FARGO - It's the final countdown for the contested Fargo City Commission race, and the election's right around the corner on Tuesday, June 12.
Voters will pick two commission members from a slate of nine candidates for the city's governing board, which is comprised of four commissioners and Mayor Tim Mahoney, who is running unopposed for a second term.
The Fargo Moorhead West Fargo Chamber hosted an hourlong forum for the candidates Wednesday, June 6, with a format unlike any other here this election cycle. Local attorney and Chamber member Mark Western served as moderator with a list of prepared questions, as well as a few from the audience. But instead of every candidate responding to each question, only four answered before the next four candidates were presented with the next question.
Kicking off the forum, candidates were asked about their stance on Fargo being a sanctuary city, or a city that limits cooperation with enforcing immigration laws to lessen fears of deportation.
Candidates Linda Boyd and Liz Maddock-Johnson said while Fargo is too small for such a designation, they support welcoming new Americans with services provided by schools and law enforcement agencies.
Incumbent Tony Gehrig and former state Sen. Tim Flakoll firmly said they don't support Fargo being a sanctuary city, but they said the city needs to be diverse and welcoming.
Incumbent Dave Piepkorn, who has previously voiced concerns about refugee resettlement and Lutheran Social Services, which coordinates such resettlement in North Dakota, would've been the next candidate in line to answer the question. However, Western shifted the conversation to another high-profile topic in Fargo: special assessments.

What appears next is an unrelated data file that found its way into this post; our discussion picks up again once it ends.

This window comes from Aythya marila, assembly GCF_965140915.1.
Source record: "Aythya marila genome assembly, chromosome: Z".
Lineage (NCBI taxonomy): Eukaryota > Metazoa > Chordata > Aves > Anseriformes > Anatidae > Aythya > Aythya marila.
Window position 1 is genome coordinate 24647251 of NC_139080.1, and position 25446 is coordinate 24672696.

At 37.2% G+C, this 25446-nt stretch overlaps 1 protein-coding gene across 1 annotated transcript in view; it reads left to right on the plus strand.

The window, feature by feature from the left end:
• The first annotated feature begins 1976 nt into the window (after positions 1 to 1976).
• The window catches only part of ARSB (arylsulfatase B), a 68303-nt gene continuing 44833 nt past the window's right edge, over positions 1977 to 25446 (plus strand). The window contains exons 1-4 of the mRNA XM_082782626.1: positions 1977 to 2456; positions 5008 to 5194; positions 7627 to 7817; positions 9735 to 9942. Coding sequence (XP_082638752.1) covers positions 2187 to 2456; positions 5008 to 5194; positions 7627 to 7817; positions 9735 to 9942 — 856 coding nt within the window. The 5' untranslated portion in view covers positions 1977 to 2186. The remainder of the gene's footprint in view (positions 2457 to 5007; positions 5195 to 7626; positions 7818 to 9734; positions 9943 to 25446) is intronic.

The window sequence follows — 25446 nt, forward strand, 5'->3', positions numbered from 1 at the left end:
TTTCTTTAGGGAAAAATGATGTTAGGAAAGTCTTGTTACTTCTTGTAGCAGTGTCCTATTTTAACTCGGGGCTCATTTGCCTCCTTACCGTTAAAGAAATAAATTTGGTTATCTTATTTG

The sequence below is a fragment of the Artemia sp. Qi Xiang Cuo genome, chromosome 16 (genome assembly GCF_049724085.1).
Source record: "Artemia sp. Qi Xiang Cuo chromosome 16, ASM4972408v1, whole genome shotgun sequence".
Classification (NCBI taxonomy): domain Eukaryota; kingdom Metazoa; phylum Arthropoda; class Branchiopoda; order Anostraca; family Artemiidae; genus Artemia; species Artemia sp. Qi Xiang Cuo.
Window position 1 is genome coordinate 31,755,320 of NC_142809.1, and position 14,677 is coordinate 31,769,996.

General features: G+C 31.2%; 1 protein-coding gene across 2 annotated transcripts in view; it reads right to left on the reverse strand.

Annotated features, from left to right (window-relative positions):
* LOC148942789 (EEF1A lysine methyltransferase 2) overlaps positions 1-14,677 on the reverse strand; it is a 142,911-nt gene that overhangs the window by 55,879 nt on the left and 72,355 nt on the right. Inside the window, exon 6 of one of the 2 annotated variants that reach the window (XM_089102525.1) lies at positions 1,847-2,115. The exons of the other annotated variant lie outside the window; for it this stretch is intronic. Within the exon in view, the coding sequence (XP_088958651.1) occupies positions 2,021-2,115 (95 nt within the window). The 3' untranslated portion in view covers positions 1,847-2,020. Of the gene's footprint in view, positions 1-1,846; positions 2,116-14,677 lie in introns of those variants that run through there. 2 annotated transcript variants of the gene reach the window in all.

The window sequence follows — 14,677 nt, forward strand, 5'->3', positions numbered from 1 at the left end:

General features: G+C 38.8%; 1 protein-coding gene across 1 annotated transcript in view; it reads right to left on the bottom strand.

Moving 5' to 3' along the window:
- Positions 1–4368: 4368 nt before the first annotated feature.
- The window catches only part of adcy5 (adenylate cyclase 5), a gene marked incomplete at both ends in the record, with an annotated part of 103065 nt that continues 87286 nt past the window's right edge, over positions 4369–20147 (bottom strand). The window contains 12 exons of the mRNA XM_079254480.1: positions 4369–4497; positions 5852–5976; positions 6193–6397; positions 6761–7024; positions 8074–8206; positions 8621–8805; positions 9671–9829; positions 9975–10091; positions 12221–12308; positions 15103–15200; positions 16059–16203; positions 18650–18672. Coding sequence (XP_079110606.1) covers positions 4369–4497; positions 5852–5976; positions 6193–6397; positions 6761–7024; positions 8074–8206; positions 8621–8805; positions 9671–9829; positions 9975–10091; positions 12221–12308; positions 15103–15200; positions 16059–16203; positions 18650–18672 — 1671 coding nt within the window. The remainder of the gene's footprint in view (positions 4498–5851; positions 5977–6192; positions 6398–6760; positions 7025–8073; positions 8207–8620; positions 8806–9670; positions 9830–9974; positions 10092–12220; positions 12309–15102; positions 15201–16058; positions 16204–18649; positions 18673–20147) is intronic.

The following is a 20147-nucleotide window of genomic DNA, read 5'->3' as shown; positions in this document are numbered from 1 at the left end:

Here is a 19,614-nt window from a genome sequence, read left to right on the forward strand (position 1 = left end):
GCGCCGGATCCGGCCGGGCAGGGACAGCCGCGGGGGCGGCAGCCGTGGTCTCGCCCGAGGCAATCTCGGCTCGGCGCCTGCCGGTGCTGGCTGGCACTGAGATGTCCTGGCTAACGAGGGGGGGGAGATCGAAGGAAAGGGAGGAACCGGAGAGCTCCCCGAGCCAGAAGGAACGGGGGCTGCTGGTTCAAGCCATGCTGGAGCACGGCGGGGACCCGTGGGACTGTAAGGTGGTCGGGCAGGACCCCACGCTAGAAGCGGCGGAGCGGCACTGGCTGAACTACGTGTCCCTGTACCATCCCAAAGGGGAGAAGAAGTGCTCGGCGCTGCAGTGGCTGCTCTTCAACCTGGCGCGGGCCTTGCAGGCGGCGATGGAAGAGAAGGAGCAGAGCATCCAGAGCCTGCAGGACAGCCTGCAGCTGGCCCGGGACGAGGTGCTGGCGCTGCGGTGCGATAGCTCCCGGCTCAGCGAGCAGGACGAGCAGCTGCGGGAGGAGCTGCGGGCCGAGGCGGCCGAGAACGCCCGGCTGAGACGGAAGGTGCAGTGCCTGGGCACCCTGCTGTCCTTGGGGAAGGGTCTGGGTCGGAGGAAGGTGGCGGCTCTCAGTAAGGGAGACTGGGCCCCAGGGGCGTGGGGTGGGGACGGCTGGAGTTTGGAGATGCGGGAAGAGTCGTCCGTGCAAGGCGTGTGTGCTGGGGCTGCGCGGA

Other hot topics, including flood protection and downtown's supposed "reputation of being a drunken place," Western said, got many of the candidates on the same page.
Arlette Preston, who lives downtown, said the city needs to balance residences and entertainment in the neighborhood. She was on the commission from 1992 to 2000, when the city implemented the Renaissance Zone to encourage business development downtown.
Piepkorn said before those tax incentives were offered, nothing was going on downtown.
"This is where people want to come and have fun, and that's a good thing," he said.
One candidate who had been largely absent from previous forums, Lenny Tweeden, participated in Wednesday's panel. The LGBTQ activist is known locally for operating Fargo's first gay bar, My Place, during the 1980s.
Tweeden took time during his opening and closing statements to address two issues in the city. First, he said the structure of a council form of government, with designated wards rather than an at-large commission, would be better to ensure the whole city has representation. Tweeden also said he considers the public transportation MATBUS to be "a system in chaos" with "high employee termination rate."
Former commissioner Mike Williams and Tweeden both responded to an audience question about staying competitive with surrounding towns by saying they see the greater Fargo-Moorhead community working together.
"Our competition is Denver, Portland and Minneapolis," Williams said.
The idea of a new performing arts center and convention center divided the panel, with some, like Gehrig, saying the developments are not a priority and the city has more pressing needs. Piepkorn promoted both projects and suggested the convention center should be located at the Moorhead Center Mall.
Many candidates encouraged those in the audience to vote early, which can be done this week at three designated polling locations throughout Cass County.
Candidate Kelan Oster did not attend Wednesday's forum.